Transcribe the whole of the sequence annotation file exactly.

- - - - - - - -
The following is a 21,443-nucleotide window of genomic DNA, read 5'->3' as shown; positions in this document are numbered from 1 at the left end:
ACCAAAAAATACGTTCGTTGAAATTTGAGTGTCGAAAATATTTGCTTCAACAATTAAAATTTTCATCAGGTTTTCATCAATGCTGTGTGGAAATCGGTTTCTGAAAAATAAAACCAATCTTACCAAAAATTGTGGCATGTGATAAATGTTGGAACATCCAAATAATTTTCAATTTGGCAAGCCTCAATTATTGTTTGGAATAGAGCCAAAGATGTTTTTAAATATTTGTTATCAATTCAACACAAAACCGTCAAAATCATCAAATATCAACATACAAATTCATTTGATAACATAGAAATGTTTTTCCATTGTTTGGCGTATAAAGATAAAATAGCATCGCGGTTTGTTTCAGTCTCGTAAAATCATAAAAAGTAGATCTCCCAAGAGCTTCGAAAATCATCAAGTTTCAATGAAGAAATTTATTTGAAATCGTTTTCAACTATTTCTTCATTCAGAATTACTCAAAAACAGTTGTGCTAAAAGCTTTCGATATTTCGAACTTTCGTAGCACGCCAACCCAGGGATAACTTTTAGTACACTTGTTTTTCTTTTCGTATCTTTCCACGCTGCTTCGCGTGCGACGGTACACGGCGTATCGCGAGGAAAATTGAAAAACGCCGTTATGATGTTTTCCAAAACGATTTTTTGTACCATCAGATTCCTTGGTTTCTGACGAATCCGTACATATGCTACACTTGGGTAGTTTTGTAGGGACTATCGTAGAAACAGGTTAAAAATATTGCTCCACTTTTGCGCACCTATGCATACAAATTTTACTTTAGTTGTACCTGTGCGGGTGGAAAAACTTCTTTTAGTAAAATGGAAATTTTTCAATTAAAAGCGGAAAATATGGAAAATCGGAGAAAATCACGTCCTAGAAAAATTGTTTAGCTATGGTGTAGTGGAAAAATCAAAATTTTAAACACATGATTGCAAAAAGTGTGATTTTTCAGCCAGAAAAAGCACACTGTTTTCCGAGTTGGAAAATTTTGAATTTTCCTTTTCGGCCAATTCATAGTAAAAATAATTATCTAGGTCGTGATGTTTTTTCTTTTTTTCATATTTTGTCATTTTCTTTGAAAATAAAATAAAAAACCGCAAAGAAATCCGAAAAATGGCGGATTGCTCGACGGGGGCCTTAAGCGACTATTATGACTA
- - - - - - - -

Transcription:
The following is a 21,443-nucleotide window of genomic DNA, read 5'->3' as shown; positions in this document are numbered from 1 at the left end:
ACCAAAAAATACGTTCGTTGAAATTTGAGTGTCGAAAATATTTGCTTCAACAATTAAAATTTTCATCAGGTTTTCATCAATGCTGTGTGGAAATCGGTTTCTGAAAAATAAAACCAATCTTACCAAAAATTGTGGCATGTGATAAATGTTGGAACATCCAAATAATTTTCAATTTGGCAAGCCTCAATTATTGTTTGGAATAGAGCCAAAGATGTTTTTAAATATTTGTTATCAATTCAACACAAAACCGTCAAAATCATCAAATATCAACATACAAATTCATTTGATAACATAGAAATGTTTTTCCATTGTTTGGCGTATAAAGATAAAATAGCATCGCGGTTTGTTTCAGTCTCGTAAAATCATAAAAAGTAGATCTCCCAAGAGCTTCGAAAATCATCAAGTTTCAATGAAGAAATTTATTTGAAATCGTTTTCAACTATTTCTTCATTCAGAATTACTCAAAAACAGTTGTGCTAAAAGCTTTCGATATTTCGAACTTTCGTAGCACGCCAACCCAGGGATAACTTTTAGTACACTTGTTTTTCTTTTCGTATCTTTCCACGCTGCTTCGCGTGCGACGGTACACGGCGTATCGCGAGGAAAATTGAAAAACGCCGTTATGATGTTTTCCAAAACGATTTTTTGTACCATCAGATTCCTTGGTTTCTGACGAATCCGTACATATGCTACACTTGGGTAGTTTTGTAGGGACTATCGTAGAAACAGGTTAAAAATATTGCTCCACTTTTGCGCACCTATGCATACAAATTTTACTTTAGTTGTACCTGTGCGGGTGGAAAAACTTCTTTTAGTAAAATGGAAATTTTTCAATTAAAAGCGGAAAATATGGAAAATCGGAGAAAATCACGTCCTAGAAAAATTGTTTAGCTATGGTGTAGTGGAAAAATCAAAATTTTAAACACATGATTGCAAAAAGTGTGATTTTTCAGCCAGAAAAAGCACACTGTTTTCCGAGTTGGAAAATTTTGAATTTTCCTTTTCGGCCAATTCATAGTAAAAATAATTATCTAGGTCGTGATGTTTTTTCTTTTTTTCATATTTTGTCATTTTCTTTGAAAATAAAATAAAAAACCGCAAAGAAATCCGAAAAATGGCGGATTGCTCGACGGGGGCCTTAAGCGACTATTATGACTA